1969 West German Federal Election
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1969 West German Federal Election

1969 West German federal election

← 1965 28 September 1969 (1969-09-28)[1] 1972 →

All 518 seats in the Bundestag
260 seats needed for a majority
Registered38,677,235 Increase 0.4%
Turnout33,523,064 (86.7%)[2]
Decrease 0.1%
  First party Second party Third party
  KAS-Kiesinger, Kurt Georg-Bild-4166-1 (cropped).jpg Willy Brandt01.jpg Walter Scheel 1971 (cropped).jpg
Leader Kurt Georg Kiesinger Willy Brandt Walter Scheel
Party CDU/CSU SPD FDP
Leader since 23 May 1967 16 February 1964 29 January 1968
Leader's seat Waldshut North Rhine-Westphalia[a] North Rhine-Westphalia
Last election 251 seats, 47.6% 217 seats, 39.3% 50 seats, 9.5%
Seats won 250 237 31
Seat change Decrease 1 Increase 20 Decrease 19
Popular vote 15,195,187 14,065,716 1,903,422
Percentage 46.1% 42.7% 5.8%
Swing Decrease 1.5% Increase 3.4% Decrease 3.7%

Bundestagswahl 1969 - Ergebnisse Wahlkreise.png
Results by constituency for the first votes. Grey denotes seats won by the CDU/CSU; red denotes seats won by the SPD.

Government before election

Kiesinger cabinet
CDU/CSU-SPD

Government after election

First Brandt cabinet
SPD-FDP

Federal elections were held in West Germany on 28 September 1969 to elect the members of the 6th Bundestag. The CDU/CSU remained the largest faction and the Social Democratic Party remained the largest single party in the Bundestag, winning 237 of the 518 seats. After the election, the SPD formed a coalition with the Free Democratic Party and SPD leader Willy Brandt became Chancellor.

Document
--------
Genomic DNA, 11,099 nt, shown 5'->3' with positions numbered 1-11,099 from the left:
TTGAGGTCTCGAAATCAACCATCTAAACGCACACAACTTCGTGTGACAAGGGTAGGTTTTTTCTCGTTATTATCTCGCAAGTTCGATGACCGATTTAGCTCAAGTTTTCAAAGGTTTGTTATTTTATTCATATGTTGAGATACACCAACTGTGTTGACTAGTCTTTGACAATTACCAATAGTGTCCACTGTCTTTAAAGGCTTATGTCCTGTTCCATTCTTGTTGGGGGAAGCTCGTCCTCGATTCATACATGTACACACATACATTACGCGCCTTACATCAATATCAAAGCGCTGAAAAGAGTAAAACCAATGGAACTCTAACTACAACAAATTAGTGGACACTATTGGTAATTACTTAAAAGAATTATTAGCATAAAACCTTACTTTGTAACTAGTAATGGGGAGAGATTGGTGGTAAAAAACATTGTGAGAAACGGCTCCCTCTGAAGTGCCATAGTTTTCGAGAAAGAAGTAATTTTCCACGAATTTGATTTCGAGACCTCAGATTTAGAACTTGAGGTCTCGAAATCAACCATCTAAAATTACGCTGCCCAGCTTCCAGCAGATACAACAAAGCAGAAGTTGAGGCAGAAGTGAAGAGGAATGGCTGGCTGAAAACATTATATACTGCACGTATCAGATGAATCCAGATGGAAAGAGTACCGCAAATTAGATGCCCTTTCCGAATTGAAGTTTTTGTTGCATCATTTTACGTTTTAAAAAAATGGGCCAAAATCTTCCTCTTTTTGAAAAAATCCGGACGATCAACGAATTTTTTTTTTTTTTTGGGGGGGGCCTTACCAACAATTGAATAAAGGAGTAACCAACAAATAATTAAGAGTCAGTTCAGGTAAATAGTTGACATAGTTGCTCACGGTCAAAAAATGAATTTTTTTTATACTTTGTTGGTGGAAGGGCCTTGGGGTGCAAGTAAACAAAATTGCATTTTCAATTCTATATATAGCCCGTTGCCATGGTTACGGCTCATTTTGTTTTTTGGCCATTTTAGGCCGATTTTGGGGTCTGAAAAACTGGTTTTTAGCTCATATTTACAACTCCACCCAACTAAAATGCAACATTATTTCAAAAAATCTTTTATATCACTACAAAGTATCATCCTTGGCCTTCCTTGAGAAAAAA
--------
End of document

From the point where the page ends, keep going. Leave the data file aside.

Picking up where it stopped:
Campaign

Upon the resignation of Chancellor Ludwig Erhard on 1 December 1966, a grand coalition of Christian Democrats and Social Democrats had governed West Germany under Federal Chancellor Kurt Georg Kiesinger (CDU) with SPD chairman Willy Brandt as vice-chancellor and foreign minister.

Economics Minister Karl Schiller (SPD) had proposed revaluing (increasing the external value of) the Deutsche Mark, West Germany's currency, to reduce the country's inflation rate and the rate of growth of the country's businesses' income. He also wanted to reduce West Germany's economic dependence on the exports. However, his counterpart Finance Minister Franz-Josef Strauss (CSU) rejected the Deutsche Mark's revaluation, because his strong constituents, the Bavarian farmers, also opposed it. After all, the European Economic Community's foodstuffs prices were paid in US dollars, and the Deutsche Mark's revaluation would have made them less favourable for the West German farmers (i.e. more expensive for other Western Europeans to buy).

The coalition effectively ended already before the regular 1969 Bundestag elections, because of this revaluation conflict. In addition, enough West German voters were at last willing to give the Social Democratic leader, Foreign Minister Willy Brandt, a chance to govern West Germany. Brandt, who ran for the third time after 1961 and 1965, had shown sympathy towards those groups, like left-wing intellectuals and activists of German student movement, who had felt ignored by the Christian Democrat-led coalition governments. In addition, his clear intellect, remarkable self-control and straight essence (being) appealed to ordinary West Germans.[3][4][5]

Results

e o d Summary of the 28 September 1969 German Bundestag election results
Bundestag 1969.svg
Parties Constituency Party list Total seats
Votes % +/- Seats +/- Votes % +/- Seats +/- Seats+ +/- %
Social Democratic Party (SPD) 14,402,374 44.0 +3.9 127 +33 14,065,716 42.7 +3.4 97 -11 237 +20 45.8
Christian Democratic Union (CDU) 12,137,148 37.1 -1.8 87 -31 12,079,535 36.6 -1.4 106 +28 201 -1 38.8